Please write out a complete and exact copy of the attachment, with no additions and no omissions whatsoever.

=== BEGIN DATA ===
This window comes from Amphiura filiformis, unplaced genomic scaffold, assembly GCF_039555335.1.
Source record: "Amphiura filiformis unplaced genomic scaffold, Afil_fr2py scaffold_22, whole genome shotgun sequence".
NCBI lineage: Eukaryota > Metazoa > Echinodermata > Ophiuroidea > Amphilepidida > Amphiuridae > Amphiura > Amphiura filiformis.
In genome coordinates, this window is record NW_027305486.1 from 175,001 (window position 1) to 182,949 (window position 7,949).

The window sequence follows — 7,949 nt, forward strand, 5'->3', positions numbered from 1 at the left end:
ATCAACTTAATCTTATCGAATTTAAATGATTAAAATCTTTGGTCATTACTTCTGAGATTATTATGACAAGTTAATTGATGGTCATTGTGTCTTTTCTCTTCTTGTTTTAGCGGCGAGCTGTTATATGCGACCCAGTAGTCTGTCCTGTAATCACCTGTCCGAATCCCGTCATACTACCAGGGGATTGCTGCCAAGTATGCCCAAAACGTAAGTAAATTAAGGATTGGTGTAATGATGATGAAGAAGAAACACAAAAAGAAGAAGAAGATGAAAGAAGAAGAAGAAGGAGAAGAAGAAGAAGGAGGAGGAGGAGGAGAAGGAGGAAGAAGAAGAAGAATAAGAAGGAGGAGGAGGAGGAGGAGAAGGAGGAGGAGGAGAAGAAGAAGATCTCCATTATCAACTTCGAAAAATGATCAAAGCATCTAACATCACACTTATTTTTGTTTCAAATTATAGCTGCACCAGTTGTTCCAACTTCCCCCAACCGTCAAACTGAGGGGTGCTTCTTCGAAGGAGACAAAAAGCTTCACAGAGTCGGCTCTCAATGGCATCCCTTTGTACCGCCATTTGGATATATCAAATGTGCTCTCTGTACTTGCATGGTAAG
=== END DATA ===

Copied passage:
This window comes from Amphiura filiformis, unplaced genomic scaffold, assembly GCF_039555335.1.
Source record: "Amphiura filiformis unplaced genomic scaffold, Afil_fr2py scaffold_22, whole genome shotgun sequence".
NCBI lineage: Eukaryota > Metazoa > Echinodermata > Ophiuroidea > Amphilepidida > Amphiuridae > Amphiura > Amphiura filiformis.
In genome coordinates, this window is record NW_027305486.1 from 175,001 (window position 1) to 182,949 (window position 7,949).

The window sequence follows — 7,949 nt, forward strand, 5'->3', positions numbered from 1 at the left end:
ATCAACTTAATCTTATCGAATTTAAATGATTAAAATCTTTGGTCATTACTTCTGAGATTATTATGACAAGTTAATTGATGGTCATTGTGTCTTTTCTCTTCTTGTTTTAGCGGCGAGCTGTTATATGCGACCCAGTAGTCTGTCCTGTAATCACCTGTCCGAATCCCGTCATACTACCAGGGGATTGCTGCCAAGTATGCCCAAAACGTAAGTAAATTAAGGATTGGTGTAATGATGATGAAGAAGAAACACAAAAAGAAGAAGAAGATGAAAGAAGAAGAAGAAGGAGAAGAAGAAGAAGGAGGAGGAGGAGGAGAAGGAGGAAGAAGAAGAAGAATAAGAAGGAGGAGGAGGAGGAGGAGAAGGAGGAGGAGGAGAAGAAGAAGATCTCCATTATCAACTTCGAAAAATGATCAAAGCATCTAACATCACACTTATTTTTGTTTCAAATTATAGCTGCACCAGTTGTTCCAACTTCCCCCAACCGTCAAACTGAGGGGTGCTTCTTCGAAGGAGACAAAAAGCTTCACAGAGTCGGCTCTCAATGGCATCCCTTTGTACCGCCATTTGGATATATCAAATGTGCTCTCTGTACTTGCATGGTAAG